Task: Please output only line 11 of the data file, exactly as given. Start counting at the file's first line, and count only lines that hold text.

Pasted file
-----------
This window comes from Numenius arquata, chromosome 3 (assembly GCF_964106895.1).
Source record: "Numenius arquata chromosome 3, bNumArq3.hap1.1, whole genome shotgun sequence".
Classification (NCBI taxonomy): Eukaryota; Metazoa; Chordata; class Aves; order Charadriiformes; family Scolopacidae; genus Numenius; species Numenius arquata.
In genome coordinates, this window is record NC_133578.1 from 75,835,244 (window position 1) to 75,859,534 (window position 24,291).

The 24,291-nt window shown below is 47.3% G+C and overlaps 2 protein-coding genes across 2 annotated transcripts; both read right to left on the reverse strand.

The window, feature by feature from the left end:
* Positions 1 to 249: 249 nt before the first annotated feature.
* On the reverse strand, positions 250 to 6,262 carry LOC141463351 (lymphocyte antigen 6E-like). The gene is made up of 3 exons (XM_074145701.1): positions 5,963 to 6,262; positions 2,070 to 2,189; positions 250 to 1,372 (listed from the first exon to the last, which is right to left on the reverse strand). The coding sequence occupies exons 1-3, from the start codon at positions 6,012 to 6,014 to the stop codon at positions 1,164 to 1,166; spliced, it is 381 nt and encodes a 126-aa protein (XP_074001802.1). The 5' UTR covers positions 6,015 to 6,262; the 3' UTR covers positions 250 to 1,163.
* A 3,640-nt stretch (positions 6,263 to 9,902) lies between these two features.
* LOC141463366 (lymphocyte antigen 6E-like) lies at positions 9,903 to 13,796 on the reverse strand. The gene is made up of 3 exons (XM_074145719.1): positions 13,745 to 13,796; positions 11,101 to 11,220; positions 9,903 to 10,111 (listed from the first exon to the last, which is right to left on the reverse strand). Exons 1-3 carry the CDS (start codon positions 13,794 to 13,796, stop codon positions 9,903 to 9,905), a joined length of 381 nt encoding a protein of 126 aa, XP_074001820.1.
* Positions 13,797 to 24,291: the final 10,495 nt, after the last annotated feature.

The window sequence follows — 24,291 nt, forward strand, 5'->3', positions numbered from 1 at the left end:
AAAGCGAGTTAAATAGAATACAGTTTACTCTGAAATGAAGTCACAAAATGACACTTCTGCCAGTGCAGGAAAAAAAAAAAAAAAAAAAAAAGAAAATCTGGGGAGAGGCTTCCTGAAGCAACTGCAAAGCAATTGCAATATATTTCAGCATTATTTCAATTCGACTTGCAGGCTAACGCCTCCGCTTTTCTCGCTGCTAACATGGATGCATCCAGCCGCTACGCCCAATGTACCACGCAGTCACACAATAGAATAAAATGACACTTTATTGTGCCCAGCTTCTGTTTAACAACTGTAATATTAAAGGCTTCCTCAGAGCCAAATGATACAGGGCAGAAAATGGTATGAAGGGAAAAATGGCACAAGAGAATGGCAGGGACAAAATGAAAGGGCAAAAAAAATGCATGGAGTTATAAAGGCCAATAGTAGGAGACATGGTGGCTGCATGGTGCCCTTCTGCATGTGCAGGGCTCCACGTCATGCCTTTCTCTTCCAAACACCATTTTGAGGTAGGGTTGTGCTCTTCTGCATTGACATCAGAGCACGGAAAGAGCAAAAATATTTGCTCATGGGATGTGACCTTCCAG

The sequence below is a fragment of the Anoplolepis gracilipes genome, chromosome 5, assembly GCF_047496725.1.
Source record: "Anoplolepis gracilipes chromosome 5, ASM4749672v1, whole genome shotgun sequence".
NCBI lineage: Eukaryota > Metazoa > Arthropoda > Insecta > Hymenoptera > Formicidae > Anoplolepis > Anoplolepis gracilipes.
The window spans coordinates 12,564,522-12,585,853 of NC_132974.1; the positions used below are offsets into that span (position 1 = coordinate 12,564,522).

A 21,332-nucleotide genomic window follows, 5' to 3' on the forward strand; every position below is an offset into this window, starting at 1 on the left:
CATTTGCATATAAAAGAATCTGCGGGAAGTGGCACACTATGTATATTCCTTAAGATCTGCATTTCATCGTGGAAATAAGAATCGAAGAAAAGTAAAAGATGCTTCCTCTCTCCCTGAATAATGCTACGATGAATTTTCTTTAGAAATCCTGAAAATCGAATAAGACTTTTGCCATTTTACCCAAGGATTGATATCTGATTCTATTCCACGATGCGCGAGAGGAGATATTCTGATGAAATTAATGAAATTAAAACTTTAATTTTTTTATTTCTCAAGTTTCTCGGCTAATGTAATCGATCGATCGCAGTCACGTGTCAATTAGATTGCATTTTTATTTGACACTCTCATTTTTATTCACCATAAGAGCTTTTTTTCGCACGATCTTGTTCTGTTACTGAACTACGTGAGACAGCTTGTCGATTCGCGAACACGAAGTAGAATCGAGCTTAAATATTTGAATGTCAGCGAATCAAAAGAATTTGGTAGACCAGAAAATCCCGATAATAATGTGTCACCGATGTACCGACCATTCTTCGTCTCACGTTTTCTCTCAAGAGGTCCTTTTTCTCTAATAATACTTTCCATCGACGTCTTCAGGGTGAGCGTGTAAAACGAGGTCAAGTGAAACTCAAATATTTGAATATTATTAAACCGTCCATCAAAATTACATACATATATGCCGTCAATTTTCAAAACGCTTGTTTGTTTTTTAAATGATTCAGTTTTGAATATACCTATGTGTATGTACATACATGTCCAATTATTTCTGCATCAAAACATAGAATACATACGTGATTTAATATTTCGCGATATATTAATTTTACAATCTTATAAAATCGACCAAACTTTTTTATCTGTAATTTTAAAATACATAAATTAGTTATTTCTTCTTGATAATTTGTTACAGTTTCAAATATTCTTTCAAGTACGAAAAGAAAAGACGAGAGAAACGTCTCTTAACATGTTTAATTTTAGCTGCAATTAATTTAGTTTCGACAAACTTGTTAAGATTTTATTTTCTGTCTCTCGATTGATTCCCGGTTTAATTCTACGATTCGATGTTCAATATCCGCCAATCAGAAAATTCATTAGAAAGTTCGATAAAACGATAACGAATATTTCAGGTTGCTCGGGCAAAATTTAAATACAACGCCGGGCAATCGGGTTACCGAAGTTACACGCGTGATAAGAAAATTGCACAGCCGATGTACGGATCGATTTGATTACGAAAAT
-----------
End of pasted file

* Positions 13,797 to 24,291: the final 10,495 nt, after the last annotated feature.